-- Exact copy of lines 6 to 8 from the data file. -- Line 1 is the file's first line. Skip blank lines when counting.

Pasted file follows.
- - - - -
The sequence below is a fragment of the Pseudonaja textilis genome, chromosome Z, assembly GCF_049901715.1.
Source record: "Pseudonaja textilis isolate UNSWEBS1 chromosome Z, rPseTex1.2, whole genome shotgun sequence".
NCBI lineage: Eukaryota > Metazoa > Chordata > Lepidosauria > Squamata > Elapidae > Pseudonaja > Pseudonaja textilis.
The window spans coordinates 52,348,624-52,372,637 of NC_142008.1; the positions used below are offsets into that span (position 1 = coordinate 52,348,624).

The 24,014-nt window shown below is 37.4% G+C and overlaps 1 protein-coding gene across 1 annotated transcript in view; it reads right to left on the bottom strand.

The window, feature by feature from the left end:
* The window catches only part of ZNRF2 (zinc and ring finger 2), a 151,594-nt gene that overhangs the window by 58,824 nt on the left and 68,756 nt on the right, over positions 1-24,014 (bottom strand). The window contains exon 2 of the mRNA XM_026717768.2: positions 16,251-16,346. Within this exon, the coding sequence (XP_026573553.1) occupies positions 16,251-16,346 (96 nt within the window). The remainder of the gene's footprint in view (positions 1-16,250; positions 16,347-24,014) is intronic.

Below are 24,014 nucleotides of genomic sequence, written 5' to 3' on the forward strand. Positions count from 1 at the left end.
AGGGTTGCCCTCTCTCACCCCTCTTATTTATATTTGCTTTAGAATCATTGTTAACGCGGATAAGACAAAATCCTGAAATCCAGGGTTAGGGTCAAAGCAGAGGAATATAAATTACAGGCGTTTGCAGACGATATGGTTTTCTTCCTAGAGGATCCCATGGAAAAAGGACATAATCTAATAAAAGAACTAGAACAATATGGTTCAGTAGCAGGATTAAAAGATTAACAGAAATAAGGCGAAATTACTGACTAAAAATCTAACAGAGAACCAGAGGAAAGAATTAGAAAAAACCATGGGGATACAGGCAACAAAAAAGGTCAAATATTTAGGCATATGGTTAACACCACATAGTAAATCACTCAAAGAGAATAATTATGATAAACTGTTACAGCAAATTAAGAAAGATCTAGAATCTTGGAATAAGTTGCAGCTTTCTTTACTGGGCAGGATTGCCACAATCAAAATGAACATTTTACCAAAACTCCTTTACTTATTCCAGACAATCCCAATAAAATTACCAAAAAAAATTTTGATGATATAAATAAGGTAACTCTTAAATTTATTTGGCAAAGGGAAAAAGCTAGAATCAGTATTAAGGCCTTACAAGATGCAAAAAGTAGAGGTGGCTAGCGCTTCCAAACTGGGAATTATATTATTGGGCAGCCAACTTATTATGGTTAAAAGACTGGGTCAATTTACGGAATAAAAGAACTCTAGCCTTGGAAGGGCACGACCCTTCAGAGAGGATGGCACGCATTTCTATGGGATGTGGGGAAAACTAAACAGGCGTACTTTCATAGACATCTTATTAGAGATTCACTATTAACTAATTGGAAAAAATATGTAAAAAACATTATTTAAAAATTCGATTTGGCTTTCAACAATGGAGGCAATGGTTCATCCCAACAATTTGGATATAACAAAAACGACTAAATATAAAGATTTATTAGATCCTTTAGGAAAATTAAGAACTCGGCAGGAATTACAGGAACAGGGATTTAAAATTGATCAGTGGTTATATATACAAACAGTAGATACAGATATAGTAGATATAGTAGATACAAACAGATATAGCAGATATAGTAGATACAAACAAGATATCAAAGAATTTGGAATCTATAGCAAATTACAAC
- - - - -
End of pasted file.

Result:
The window, feature by feature from the left end:
* The window catches only part of ZNRF2 (zinc and ring finger 2), a 151,594-nt gene that overhangs the window by 58,824 nt on the left and 68,756 nt on the right, over positions 1-24,014 (bottom strand). The window contains exon 2 of the mRNA XM_026717768.2: positions 16,251-16,346. Within this exon, the coding sequence (XP_026573553.1) occupies positions 16,251-16,346 (96 nt within the window). The remainder of the gene's footprint in view (positions 1-16,250; positions 16,347-24,014) is intronic.

Below are 24,014 nucleotides of genomic sequence, written 5' to 3' on the forward strand. Positions count from 1 at the left end.